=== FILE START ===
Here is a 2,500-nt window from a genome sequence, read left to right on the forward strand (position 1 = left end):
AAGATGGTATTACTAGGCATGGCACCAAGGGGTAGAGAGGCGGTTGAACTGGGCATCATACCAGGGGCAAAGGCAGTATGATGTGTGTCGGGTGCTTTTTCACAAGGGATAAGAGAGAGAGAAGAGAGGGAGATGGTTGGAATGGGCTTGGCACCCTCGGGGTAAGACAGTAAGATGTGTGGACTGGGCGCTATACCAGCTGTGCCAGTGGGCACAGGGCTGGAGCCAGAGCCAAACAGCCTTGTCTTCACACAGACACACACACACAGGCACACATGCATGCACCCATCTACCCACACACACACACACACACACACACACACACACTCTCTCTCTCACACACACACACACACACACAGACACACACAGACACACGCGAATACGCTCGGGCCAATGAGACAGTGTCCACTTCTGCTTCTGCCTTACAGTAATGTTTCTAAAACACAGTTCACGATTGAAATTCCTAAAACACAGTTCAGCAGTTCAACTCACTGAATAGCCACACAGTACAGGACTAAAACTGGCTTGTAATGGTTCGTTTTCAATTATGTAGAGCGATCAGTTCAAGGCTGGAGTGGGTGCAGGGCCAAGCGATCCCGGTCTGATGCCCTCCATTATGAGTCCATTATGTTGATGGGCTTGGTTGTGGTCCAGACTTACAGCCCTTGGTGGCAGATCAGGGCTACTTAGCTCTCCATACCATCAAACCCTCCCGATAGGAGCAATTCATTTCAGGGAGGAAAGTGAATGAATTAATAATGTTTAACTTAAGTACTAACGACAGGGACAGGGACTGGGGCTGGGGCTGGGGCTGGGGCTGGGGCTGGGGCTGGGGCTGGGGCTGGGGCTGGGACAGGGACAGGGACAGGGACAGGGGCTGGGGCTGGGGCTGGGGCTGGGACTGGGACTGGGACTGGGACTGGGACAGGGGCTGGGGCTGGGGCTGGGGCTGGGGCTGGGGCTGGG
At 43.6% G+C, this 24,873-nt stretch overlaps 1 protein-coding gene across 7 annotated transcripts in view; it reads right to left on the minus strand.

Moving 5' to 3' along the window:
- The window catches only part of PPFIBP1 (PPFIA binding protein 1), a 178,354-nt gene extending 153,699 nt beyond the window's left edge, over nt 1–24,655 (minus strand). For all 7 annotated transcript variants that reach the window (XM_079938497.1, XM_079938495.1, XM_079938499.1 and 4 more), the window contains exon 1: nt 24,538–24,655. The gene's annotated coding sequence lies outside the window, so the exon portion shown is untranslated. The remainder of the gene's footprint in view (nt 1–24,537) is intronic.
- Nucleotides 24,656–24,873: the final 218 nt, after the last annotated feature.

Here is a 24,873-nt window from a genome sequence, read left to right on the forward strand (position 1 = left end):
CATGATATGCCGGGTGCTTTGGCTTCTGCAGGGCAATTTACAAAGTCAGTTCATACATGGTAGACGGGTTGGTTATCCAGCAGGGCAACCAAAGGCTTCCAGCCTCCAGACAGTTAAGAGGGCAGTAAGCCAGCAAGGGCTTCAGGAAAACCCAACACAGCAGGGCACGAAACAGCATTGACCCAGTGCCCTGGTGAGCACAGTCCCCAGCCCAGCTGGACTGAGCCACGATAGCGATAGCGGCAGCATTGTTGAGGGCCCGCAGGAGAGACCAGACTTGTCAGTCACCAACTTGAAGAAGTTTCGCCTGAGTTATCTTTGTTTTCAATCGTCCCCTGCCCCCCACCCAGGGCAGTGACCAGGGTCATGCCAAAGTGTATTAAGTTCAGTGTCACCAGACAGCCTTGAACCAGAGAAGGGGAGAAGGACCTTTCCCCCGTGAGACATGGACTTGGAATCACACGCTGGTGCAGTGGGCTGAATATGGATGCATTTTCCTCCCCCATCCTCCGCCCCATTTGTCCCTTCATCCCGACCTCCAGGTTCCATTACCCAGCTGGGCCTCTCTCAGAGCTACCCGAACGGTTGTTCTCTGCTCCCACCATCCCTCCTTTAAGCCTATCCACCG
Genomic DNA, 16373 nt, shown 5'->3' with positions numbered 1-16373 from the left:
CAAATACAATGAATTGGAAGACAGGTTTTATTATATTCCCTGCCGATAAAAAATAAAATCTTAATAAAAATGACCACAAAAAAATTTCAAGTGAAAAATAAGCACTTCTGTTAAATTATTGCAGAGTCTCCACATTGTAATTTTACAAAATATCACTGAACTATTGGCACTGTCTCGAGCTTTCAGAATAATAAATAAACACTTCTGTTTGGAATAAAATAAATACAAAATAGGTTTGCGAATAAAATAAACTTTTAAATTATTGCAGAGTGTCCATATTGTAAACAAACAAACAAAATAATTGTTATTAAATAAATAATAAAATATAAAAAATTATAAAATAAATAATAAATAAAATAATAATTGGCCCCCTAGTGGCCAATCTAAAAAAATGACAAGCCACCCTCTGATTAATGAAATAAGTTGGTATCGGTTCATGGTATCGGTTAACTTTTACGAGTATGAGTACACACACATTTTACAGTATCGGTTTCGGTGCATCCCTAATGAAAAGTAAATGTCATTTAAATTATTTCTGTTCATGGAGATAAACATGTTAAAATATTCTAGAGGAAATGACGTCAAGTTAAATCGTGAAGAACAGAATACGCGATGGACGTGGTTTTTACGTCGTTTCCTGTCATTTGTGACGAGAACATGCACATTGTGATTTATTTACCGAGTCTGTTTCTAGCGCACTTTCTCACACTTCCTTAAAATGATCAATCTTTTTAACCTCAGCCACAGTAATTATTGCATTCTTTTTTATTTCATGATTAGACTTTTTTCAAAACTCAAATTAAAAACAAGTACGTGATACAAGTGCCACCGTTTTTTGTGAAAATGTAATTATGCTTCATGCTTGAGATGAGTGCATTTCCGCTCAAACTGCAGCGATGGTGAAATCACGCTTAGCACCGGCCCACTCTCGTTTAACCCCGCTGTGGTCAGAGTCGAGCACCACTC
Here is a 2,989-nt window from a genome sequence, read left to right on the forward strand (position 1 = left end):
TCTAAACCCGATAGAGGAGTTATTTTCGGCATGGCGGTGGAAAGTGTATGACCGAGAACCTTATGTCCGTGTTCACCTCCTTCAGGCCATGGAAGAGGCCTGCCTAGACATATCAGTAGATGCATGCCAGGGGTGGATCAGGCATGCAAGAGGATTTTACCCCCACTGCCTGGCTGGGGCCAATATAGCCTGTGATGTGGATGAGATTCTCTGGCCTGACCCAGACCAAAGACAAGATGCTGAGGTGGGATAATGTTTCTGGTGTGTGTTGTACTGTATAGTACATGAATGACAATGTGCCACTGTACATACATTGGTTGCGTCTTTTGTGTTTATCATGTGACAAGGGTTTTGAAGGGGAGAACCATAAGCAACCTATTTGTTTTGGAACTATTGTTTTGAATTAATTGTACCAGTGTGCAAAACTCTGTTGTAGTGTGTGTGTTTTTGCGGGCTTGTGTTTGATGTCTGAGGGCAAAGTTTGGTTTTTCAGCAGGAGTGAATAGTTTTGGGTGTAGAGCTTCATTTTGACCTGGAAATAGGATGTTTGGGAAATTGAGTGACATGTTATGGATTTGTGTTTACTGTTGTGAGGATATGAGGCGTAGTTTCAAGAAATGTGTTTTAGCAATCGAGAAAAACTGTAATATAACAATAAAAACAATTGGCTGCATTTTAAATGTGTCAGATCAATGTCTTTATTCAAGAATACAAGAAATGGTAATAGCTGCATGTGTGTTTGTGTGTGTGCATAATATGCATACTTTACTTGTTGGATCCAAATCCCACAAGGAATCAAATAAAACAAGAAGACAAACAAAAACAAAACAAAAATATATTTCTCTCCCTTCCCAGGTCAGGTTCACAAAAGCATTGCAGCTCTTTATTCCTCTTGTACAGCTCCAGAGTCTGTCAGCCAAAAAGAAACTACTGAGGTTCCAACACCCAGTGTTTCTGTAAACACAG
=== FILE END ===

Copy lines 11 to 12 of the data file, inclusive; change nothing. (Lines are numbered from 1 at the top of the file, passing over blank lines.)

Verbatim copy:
Here is a 2,989-nt window from a genome sequence, read left to right on the forward strand (position 1 = left end):
TCTAAACCCGATAGAGGAGTTATTTTCGGCATGGCGGTGGAAAGTGTATGACCGAGAACCTTATGTCCGTGTTCACCTCCTTCAGGCCATGGAAGAGGCCTGCCTAGACATATCAGTAGATGCATGCCAGGGGTGGATCAGGCATGCAAGAGGATTTTACCCCCACTGCCTGGCTGGGGCCAATATAGCCTGTGATGTGGATGAGATTCTCTGGCCTGACCCAGACCAAAGACAAGATGCTGAGGTGGGATAATGTTTCTGGTGTGTGTTGTACTGTATAGTACATGAATGACAATGTGCCACTGTACATACATTGGTTGCGTCTTTTGTGTTTATCATGTGACAAGGGTTTTGAAGGGGAGAACCATAAGCAACCTATTTGTTTTGGAACTATTGTTTTGAATTAATTGTACCAGTGTGCAAAACTCTGTTGTAGTGTGTGTGTTTTTGCGGGCTTGTGTTTGATGTCTGAGGGCAAAGTTTGGTTTTTCAGCAGGAGTGAATAGTTTTGGGTGTAGAGCTTCATTTTGACCTGGAAATAGGATGTTTGGGAAATTGAGTGACATGTTATGGATTTGTGTTTACTGTTGTGAGGATATGAGGCGTAGTTTCAAGAAATGTGTTTTAGCAATCGAGAAAAACTGTAATATAACAATAAAAACAATTGGCTGCATTTTAAATGTGTCAGATCAATGTCTTTATTCAAGAATACAAGAAATGGTAATAGCTGCATGTGTGTTTGTGTGTGTGCATAATATGCATACTTTACTTGTTGGATCCAAATCCCACAAGGAATCAAATAAAACAAGAAGACAAACAAAAACAAAACAAAAATATATTTCTCTCCCTTCCCAGGTCAGGTTCACAAAAGCATTGCAGCTCTTTATTCCTCTTGTACAGCTCCAGAGTCTGTCAGCCAAAAAGAAACTACTGAGGTTCCAACACCCAGTGTTTCTGTAAACACAG